Sustainable Management of Rainwater through Integrated Watershed Approach for Improved Rural Livelihoods

Wani, S P and Ramakrishna, Y S (2005) Sustainable Management of Rainwater through Integrated Watershed Approach for Improved Rural Livelihoods. In: Watershed Management Challenges: Improving Productivity, Resources and Livelihoods. International Water Management Institute, Colombo, Sri Lanka, pp. 39-60. ISBN 92-9090-611 1

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Rainwater, an essential resource for growing food also plays an important role in providing livelihood support for rural people in the rain-fed regions. Eighty percent of the world’s agricultural land is rain-fed and contributes to about 60 percent of the global food production. An insight into the rain-fed regions shows a grim picture of water-scarcity, fragile ecosystems and land degradation due to soil erosion by wind and water, low rainwater use efficiency, high population pressure, poverty, low investments in water use efficiency measures, poor infrastructure and inappropriate policies. The current rainwater use efficiency for crop production is low ranging between 30 and 45 %; thus annually about 300-800 mm of seasonal rainfall goes unproductive, lost either as surface run-off or deep drainage. The challenge, therefore, is to improve rural livelihoods through efficient and sustainable rainwater management technologies for increasing rain-fed productivity and thereby contribute to food and livelihood security. Watershed as an entry point acts as a beginning to address the issues of sustainable rainwater management for improving livelihoods. An innovative integrated farmer participatory consortium watershed management model developed by ICRISAT along with NARS partners is a holistic model unlike the earlier watershed approaches which were sectoral with emphasis only on the soil and water conservation measures. The integrated watershed approach uses new science tools, links onstation research to on-farm watersheds, provides technical backstopping through consortium of institutions with convergence of livelihood-based activities. The core theme of the model is sustainable natural resource management for increasing the farm productivity and improving the rural livelihoods. The approach covers issues starting with conservation of natural resources and ensures increased productivity and incomes through convergence of all necessary activities to achieve the good. In order to ensure equity for women and landless people, emphasis is put on development of common property resources as well as establishing micro-enterprises. This integrated watershed approach enables to have ‘winwin’ situations for sustaining productivity and improving livelihoods as it includes convergence of activities at various levels thus enhancing community participation and creating income-generating options. Successful results from on-farm integrated watersheds are discussed. However, the challenge is to scale up the approach to larger areas on sustainable basis. Lessons learnt from past watershed experiences are that we need to focus on issues such as keeping the community interest for participation; institutions to continue activity for maintenance after the project activity ceases; maintaining the link between the watershed and supporting institutions for technical backstopping, appropriate policies for groundwater use and common property resources and innovative ways to merge common wastelands. Thus the lessons learnt from the integrated watershed management can help reengineer suitable roadmaps for maximizing returns to investment on watershed programs. With ever changing policies and economies, improved institutional and policy support mechanisms in partnership with stakeholders especially the farmers, market links for products, value addition products for rural areas, infrastructure and suitable ways to meet the challenges for the target areas need to be addressed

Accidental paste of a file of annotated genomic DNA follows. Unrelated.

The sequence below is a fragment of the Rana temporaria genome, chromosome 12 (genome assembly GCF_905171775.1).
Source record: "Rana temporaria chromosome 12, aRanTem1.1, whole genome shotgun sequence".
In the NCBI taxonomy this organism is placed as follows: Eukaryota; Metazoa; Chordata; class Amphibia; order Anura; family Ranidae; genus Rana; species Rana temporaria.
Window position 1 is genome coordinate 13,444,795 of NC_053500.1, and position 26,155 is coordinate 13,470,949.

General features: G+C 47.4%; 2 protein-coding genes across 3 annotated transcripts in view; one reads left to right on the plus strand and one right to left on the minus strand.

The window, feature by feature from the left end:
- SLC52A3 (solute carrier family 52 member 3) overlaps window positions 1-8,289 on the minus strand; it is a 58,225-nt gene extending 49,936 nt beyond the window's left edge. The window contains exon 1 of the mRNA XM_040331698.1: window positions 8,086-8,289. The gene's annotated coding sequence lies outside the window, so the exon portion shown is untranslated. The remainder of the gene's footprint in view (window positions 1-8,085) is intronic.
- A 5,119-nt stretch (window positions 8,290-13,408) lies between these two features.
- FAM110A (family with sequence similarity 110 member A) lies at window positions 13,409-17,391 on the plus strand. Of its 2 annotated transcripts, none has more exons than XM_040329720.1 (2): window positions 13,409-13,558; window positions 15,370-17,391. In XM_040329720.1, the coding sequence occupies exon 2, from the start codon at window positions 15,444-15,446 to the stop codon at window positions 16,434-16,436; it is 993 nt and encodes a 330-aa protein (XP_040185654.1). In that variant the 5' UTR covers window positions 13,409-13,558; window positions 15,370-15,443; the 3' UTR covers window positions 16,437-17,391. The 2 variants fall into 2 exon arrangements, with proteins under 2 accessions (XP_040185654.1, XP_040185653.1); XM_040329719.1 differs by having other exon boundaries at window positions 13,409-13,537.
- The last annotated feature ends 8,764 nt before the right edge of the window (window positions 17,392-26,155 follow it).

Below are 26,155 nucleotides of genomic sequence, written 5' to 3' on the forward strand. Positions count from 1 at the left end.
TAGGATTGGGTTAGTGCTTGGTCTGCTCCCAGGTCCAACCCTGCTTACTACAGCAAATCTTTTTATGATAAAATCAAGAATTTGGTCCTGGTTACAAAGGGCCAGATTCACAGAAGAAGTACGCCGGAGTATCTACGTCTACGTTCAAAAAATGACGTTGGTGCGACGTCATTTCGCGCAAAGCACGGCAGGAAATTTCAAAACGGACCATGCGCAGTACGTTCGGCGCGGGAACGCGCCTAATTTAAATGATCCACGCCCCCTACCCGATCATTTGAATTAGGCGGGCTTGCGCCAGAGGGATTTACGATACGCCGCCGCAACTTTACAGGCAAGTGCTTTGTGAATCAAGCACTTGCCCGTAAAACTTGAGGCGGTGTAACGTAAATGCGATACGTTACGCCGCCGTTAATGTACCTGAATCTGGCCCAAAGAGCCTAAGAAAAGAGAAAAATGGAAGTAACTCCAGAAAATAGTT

Item Type: Book Section
Subjects: Others > Watershed Management
Depositing User: Ms K Syamalamba
Date Deposited: 20 Jan 2012 05:30
Last Modified: 20 Jan 2012 05:30
Acknowledgement: UNSPECIFIED
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